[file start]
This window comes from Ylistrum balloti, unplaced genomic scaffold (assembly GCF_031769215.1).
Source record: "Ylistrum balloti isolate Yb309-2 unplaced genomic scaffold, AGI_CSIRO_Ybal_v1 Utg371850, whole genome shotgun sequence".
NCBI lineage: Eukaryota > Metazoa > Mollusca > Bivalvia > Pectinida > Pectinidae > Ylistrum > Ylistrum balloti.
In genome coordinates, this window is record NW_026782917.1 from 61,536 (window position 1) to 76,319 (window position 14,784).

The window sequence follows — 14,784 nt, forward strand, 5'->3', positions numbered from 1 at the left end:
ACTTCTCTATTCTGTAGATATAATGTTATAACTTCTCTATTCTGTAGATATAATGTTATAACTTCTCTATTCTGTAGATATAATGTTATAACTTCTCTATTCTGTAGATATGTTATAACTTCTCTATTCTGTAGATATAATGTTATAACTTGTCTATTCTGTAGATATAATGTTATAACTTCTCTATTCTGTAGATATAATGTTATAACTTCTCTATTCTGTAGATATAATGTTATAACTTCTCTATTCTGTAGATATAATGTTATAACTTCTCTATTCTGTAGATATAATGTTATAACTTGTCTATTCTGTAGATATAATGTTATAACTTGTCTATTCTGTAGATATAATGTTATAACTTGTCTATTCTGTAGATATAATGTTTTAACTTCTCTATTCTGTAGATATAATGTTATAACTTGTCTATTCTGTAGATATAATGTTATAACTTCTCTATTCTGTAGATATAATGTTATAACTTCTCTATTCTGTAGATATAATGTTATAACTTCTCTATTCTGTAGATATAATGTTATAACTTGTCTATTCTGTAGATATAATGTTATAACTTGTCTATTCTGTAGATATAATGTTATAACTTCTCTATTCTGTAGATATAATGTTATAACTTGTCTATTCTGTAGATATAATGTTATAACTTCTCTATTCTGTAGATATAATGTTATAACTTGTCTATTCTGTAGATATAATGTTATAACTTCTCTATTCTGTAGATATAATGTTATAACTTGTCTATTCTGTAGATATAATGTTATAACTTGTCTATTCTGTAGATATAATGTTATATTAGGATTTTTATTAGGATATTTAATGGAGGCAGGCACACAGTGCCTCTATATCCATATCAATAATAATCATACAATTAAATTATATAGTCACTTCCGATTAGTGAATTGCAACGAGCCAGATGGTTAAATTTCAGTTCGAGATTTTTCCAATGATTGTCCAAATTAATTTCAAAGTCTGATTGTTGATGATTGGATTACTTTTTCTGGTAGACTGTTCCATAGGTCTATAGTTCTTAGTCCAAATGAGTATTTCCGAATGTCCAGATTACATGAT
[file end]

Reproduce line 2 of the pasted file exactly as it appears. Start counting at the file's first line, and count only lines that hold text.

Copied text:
Source record: "Ylistrum balloti isolate Yb309-2 unplaced genomic scaffold, AGI_CSIRO_Ybal_v1 Utg371850, whole genome shotgun sequence".